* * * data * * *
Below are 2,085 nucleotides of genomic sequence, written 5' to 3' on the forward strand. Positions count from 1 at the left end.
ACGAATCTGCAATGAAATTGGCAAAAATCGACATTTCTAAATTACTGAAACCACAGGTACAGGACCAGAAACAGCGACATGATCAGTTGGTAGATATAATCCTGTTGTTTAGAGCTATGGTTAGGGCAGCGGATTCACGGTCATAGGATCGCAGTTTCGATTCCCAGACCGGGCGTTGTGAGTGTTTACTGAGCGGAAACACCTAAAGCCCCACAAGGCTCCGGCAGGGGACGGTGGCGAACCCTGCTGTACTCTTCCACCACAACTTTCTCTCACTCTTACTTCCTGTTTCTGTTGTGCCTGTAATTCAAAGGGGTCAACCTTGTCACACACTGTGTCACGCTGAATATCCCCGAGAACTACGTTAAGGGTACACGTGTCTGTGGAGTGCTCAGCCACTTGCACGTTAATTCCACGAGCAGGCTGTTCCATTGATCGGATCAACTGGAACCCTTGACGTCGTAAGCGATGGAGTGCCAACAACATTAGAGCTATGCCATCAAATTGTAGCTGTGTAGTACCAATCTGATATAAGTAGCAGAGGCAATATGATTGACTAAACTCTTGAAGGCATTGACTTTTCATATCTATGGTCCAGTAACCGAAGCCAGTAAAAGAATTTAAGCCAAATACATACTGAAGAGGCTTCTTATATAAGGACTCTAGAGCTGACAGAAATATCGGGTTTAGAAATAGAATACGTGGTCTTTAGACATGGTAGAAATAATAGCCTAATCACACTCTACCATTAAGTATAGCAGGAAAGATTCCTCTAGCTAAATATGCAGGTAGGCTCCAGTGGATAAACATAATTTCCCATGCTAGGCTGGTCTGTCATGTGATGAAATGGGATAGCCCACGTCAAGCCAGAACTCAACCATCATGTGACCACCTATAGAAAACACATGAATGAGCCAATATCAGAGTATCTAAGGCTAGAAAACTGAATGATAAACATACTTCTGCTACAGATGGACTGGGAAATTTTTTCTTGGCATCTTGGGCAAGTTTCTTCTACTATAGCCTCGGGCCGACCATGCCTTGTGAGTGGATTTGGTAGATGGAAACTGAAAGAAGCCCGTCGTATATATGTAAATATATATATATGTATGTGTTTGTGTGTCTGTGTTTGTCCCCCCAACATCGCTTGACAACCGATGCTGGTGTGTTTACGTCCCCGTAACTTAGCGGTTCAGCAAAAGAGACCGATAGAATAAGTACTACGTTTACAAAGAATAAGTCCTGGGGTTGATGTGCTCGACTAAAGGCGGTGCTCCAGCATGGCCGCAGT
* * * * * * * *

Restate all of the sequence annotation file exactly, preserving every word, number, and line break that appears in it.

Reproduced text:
Below are 2,085 nucleotides of genomic sequence, written 5' to 3' on the forward strand. Positions count from 1 at the left end.
ACGAATCTGCAATGAAATTGGCAAAAATCGACATTTCTAAATTACTGAAACCACAGGTACAGGACCAGAAACAGCGACATGATCAGTTGGTAGATATAATCCTGTTGTTTAGAGCTATGGTTAGGGCAGCGGATTCACGGTCATAGGATCGCAGTTTCGATTCCCAGACCGGGCGTTGTGAGTGTTTACTGAGCGGAAACACCTAAAGCCCCACAAGGCTCCGGCAGGGGACGGTGGCGAACCCTGCTGTACTCTTCCACCACAACTTTCTCTCACTCTTACTTCCTGTTTCTGTTGTGCCTGTAATTCAAAGGGGTCAACCTTGTCACACACTGTGTCACGCTGAATATCCCCGAGAACTACGTTAAGGGTACACGTGTCTGTGGAGTGCTCAGCCACTTGCACGTTAATTCCACGAGCAGGCTGTTCCATTGATCGGATCAACTGGAACCCTTGACGTCGTAAGCGATGGAGTGCCAACAACATTAGAGCTATGCCATCAAATTGTAGCTGTGTAGTACCAATCTGATATAAGTAGCAGAGGCAATATGATTGACTAAACTCTTGAAGGCATTGACTTTTCATATCTATGGTCCAGTAACCGAAGCCAGTAAAAGAATTTAAGCCAAATACATACTGAAGAGGCTTCTTATATAAGGACTCTAGAGCTGACAGAAATATCGGGTTTAGAAATAGAATACGTGGTCTTTAGACATGGTAGAAATAATAGCCTAATCACACTCTACCATTAAGTATAGCAGGAAAGATTCCTCTAGCTAAATATGCAGGTAGGCTCCAGTGGATAAACATAATTTCCCATGCTAGGCTGGTCTGTCATGTGATGAAATGGGATAGCCCACGTCAAGCCAGAACTCAACCATCATGTGACCACCTATAGAAAACACATGAATGAGCCAATATCAGAGTATCTAAGGCTAGAAAACTGAATGATAAACATACTTCTGCTACAGATGGACTGGGAAATTTTTTCTTGGCATCTTGGGCAAGTTTCTTCTACTATAGCCTCGGGCCGACCATGCCTTGTGAGTGGATTTGGTAGATGGAAACTGAAAGAAGCCCGTCGTATATATGTAAATATATATATATGTATGTGTTTGTGTGTCTGTGTTTGTCCCCCCAACATCGCTTGACAACCGATGCTGGTGTGTTTACGTCCCCGTAACTTAGCGGTTCAGCAAAAGAGACCGATAGAATAAGTACTACGTTTACAAAGAATAAGTCCTGGGGTTGATGTGCTCGACTAAAGGCGGTGCTCCAGCATGGCCGCAGT